WASHINGTON – Four renowned chefs took on what might have been their toughest challenge ever,and it had nothing to do with cooking a fancy meal. It was to make a delicious,healthy dinner for five for $10 and to please tough customers: kids.
Six year-old judges Jeshua Ferro and Austin Jackson tasted six dishes and voted for their favorites by selecting a happy face. The losers rated sad faces.
Jeshua said everything was good – the salad,the yogurt dessert and the broccoli-beef. That’s the only dish Austin liked. He tasted the shaved carrot and apple salad with a frown and spat out the Jell-O and buttermilk panna cotta.
“I’ll stand behind the instant Jell-O buttermilk panna cotta any day,” he said,as he laughed.
Hosted by the Partnership for a Healthier America,the summit focused on ending childhood obesity.
The chefs worked in teams of two to prepare two three-course dinners. They quickly realized that culinary experience was something children don’t always care about.
Tsai opted for a strategic approach. He described a yogurt parfait with cinnamon-covered cashews as “vanilla ice cream with rock sugar.” Both kids seemed to like it.
Jeshua’s parents Laura Castillo,30,and Tony Ferro,50,of Silver Spring,Md.,and Austin’s mother,Kim Mrkva,29,of Toledo,Ohio,judged the food favorably.
The challenge imitated what American families deal with every day – no time,tight budgets and picky eaters. The children’s mothers,and thousands like them,struggle to get their children to eat healthy food and like it.
“I like corn,pizza and chips,” Austin said. The only vegetable he approves of is broccoli,but only if topped with “yummy” melted cheese.
“It is a challenge,especially with lack of money,” Mrkva said.
Mrkva is a stay-at-home mother of two,Austin and Kaleigh,4. Her husband is a stone and brick mason.
The event focused on busy parents like them who need to become educated about the variety of healthy food options and easy recipes.
Four other chefs prepared a healthy dinner for everyone at the conference that cost $4.50 per person. The meal included risotto with vegetables,turkey and pumpkin pie.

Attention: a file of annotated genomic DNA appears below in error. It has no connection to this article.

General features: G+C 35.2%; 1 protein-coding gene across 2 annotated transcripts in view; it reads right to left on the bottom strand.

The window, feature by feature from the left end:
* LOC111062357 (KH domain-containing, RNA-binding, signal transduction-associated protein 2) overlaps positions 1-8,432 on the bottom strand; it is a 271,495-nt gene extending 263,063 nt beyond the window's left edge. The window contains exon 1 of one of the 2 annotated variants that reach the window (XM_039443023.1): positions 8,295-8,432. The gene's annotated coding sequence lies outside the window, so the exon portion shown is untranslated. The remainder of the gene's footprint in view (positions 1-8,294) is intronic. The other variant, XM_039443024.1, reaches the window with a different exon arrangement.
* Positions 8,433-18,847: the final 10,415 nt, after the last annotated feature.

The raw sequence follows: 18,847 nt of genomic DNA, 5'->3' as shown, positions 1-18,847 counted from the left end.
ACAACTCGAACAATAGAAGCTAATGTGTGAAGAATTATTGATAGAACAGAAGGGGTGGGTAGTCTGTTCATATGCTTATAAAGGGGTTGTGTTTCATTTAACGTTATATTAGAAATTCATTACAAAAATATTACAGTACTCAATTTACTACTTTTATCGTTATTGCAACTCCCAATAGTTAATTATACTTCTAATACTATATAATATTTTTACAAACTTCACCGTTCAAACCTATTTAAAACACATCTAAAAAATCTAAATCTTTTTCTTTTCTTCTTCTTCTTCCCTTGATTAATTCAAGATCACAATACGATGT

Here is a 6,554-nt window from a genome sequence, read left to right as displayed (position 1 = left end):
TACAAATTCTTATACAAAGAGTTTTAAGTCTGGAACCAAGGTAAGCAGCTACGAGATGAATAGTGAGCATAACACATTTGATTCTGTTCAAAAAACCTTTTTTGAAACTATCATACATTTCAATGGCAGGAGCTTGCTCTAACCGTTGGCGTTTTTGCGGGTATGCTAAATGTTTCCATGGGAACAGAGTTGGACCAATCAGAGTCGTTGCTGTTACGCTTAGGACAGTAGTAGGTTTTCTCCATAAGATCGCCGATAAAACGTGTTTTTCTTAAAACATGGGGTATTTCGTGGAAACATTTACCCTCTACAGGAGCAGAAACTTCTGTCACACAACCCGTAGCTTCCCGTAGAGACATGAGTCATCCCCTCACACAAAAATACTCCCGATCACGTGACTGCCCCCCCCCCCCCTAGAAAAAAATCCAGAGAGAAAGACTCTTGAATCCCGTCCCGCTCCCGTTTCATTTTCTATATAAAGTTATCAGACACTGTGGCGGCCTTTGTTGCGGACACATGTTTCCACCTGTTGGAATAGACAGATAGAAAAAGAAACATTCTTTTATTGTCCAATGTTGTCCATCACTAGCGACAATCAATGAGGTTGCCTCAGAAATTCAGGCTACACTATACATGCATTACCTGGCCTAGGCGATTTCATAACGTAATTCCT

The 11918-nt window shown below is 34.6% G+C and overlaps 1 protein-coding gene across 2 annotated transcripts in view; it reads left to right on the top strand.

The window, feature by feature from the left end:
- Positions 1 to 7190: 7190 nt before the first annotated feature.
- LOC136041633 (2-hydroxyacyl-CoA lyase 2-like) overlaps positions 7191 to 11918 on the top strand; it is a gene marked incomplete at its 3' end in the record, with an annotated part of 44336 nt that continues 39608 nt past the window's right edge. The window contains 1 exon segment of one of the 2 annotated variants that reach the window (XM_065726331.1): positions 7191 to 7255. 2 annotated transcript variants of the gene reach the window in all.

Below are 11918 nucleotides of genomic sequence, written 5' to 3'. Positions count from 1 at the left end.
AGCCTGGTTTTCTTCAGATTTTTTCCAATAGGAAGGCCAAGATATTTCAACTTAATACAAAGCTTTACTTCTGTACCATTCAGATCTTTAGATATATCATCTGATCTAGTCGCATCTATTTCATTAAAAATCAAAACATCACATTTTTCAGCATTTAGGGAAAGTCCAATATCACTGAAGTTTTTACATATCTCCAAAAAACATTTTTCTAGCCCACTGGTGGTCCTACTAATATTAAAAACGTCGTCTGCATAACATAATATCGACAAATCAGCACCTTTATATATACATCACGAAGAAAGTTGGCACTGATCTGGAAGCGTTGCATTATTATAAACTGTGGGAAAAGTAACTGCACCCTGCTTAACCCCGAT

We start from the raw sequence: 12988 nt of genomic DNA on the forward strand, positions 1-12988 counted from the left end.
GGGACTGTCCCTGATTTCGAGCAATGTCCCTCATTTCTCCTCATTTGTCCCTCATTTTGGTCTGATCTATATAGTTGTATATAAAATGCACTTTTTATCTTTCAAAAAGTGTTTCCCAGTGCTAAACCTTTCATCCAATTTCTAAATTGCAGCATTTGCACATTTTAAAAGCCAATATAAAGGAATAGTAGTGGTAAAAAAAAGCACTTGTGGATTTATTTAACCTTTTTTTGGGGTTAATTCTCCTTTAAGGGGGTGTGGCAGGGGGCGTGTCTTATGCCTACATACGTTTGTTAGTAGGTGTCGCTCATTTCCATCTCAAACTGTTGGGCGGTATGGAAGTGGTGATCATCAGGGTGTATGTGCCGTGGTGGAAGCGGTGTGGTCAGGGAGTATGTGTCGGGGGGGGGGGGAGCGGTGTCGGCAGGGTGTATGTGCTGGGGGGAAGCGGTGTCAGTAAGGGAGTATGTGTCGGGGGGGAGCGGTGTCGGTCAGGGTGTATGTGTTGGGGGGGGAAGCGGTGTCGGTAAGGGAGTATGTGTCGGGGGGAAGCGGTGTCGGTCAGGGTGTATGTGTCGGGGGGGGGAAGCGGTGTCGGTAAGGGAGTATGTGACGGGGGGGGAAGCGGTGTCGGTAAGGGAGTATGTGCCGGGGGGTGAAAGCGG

Sam Kass,White House chef and host of the challenge,said it is crucial to get this information out to parents. He promoted initiatives such as My Plate and Mi Plato,from the U.S. Department of Agriculture.
“Kids make 70 percent of all restaurant decisions,” Tsai said. “Why do you think there are all these free gifts at McDonalds?”
The chefs agreed that getting children involved in preparing healthy meals encourages them to try new foods and make better choices that could help them avoid obesity.
“Kids will eat it,they just need to be exposed to it,” Colicchio said.
Health-care costs related to obesity are about $147 billion,Kass said. According to the summit website,those costs are projected to reach $6 trillion by 2050.
First lady Michelle Obama attended the summit Wednesday and said many of the long-term issues of childhood obesity go unnoticed.
She said overweight children miss two weeks of school per year on average and that a fourth of young people are too overweight to serve in the military.
“We have to think seriously about the future of our kids,” Castillo said. She said she doesn’t want her daughter to struggle with health issues and that’s why she is patiently trying to build healthy habits.
Reach reporter Danya P. Hernandez at [email protected] or 202-326-9866. SHFWire stories are free to any news organization that gives the reporter a byline and credits SHFWire.